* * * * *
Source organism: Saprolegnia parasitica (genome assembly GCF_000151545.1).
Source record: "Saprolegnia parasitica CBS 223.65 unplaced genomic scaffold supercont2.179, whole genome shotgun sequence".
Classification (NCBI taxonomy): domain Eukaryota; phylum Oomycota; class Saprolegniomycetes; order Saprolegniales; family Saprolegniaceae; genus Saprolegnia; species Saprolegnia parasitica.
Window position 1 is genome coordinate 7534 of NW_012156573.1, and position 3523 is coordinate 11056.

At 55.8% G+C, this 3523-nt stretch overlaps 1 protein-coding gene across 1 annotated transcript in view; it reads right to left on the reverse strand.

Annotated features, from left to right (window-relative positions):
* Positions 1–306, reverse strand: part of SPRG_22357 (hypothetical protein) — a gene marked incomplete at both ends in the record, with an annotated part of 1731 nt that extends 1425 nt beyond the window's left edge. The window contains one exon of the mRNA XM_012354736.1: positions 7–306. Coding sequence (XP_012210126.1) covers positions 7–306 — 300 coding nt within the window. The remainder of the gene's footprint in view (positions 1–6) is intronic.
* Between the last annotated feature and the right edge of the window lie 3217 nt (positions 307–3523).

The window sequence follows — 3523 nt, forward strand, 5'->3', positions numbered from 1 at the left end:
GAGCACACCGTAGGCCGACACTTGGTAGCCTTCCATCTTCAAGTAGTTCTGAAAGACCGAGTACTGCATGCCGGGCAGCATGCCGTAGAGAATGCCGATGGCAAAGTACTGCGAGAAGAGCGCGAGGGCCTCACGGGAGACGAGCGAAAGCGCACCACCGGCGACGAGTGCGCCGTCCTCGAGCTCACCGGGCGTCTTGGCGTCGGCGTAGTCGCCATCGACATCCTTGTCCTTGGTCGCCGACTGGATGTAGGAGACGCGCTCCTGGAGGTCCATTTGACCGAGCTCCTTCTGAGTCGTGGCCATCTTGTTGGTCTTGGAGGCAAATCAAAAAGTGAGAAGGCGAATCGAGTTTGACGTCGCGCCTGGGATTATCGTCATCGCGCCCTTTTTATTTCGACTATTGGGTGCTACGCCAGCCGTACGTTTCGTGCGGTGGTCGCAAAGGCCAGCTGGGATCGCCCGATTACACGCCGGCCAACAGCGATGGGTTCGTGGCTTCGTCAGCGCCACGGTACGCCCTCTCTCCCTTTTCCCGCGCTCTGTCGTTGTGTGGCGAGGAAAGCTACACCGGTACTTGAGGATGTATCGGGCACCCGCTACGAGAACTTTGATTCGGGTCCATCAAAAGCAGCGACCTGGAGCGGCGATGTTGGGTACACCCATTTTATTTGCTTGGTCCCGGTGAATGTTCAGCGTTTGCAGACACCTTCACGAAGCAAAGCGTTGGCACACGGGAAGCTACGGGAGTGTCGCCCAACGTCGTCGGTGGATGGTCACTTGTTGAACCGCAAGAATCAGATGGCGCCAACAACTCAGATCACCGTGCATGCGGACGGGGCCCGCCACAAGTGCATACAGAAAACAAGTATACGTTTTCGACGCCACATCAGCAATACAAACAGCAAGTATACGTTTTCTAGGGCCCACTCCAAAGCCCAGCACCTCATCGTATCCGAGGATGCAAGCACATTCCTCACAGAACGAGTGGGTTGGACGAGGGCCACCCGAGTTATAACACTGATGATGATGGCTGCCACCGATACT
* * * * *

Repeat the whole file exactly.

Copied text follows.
Source organism: Saprolegnia parasitica (genome assembly GCF_000151545.1).
Source record: "Saprolegnia parasitica CBS 223.65 unplaced genomic scaffold supercont2.179, whole genome shotgun sequence".
Classification (NCBI taxonomy): domain Eukaryota; phylum Oomycota; class Saprolegniomycetes; order Saprolegniales; family Saprolegniaceae; genus Saprolegnia; species Saprolegnia parasitica.
Window position 1 is genome coordinate 7534 of NW_012156573.1, and position 3523 is coordinate 11056.

At 55.8% G+C, this 3523-nt stretch overlaps 1 protein-coding gene across 1 annotated transcript in view; it reads right to left on the reverse strand.

Annotated features, from left to right (window-relative positions):
* Positions 1–306, reverse strand: part of SPRG_22357 (hypothetical protein) — a gene marked incomplete at both ends in the record, with an annotated part of 1731 nt that extends 1425 nt beyond the window's left edge. The window contains one exon of the mRNA XM_012354736.1: positions 7–306. Coding sequence (XP_012210126.1) covers positions 7–306 — 300 coding nt within the window. The remainder of the gene's footprint in view (positions 1–6) is intronic.
* Between the last annotated feature and the right edge of the window lie 3217 nt (positions 307–3523).

The window sequence follows — 3523 nt, forward strand, 5'->3', positions numbered from 1 at the left end:
GAGCACACCGTAGGCCGACACTTGGTAGCCTTCCATCTTCAAGTAGTTCTGAAAGACCGAGTACTGCATGCCGGGCAGCATGCCGTAGAGAATGCCGATGGCAAAGTACTGCGAGAAGAGCGCGAGGGCCTCACGGGAGACGAGCGAAAGCGCACCACCGGCGACGAGTGCGCCGTCCTCGAGCTCACCGGGCGTCTTGGCGTCGGCGTAGTCGCCATCGACATCCTTGTCCTTGGTCGCCGACTGGATGTAGGAGACGCGCTCCTGGAGGTCCATTTGACCGAGCTCCTTCTGAGTCGTGGCCATCTTGTTGGTCTTGGAGGCAAATCAAAAAGTGAGAAGGCGAATCGAGTTTGACGTCGCGCCTGGGATTATCGTCATCGCGCCCTTTTTATTTCGACTATTGGGTGCTACGCCAGCCGTACGTTTCGTGCGGTGGTCGCAAAGGCCAGCTGGGATCGCCCGATTACACGCCGGCCAACAGCGATGGGTTCGTGGCTTCGTCAGCGCCACGGTACGCCCTCTCTCCCTTTTCCCGCGCTCTGTCGTTGTGTGGCGAGGAAAGCTACACCGGTACTTGAGGATGTATCGGGCACCCGCTACGAGAACTTTGATTCGGGTCCATCAAAAGCAGCGACCTGGAGCGGCGATGTTGGGTACACCCATTTTATTTGCTTGGTCCCGGTGAATGTTCAGCGTTTGCAGACACCTTCACGAAGCAAAGCGTTGGCACACGGGAAGCTACGGGAGTGTCGCCCAACGTCGTCGGTGGATGGTCACTTGTTGAACCGCAAGAATCAGATGGCGCCAACAACTCAGATCACCGTGCATGCGGACGGGGCCCGCCACAAGTGCATACAGAAAACAAGTATACGTTTTCGACGCCACATCAGCAATACAAACAGCAAGTATACGTTTTCTAGGGCCCACTCCAAAGCCCAGCACCTCATCGTATCCGAGGATGCAAGCACATTCCTCACAGAACGAGTGGGTTGGACGAGGGCCACCCGAGTTATAACACTGATGATGATGGCTGCCACCGATACT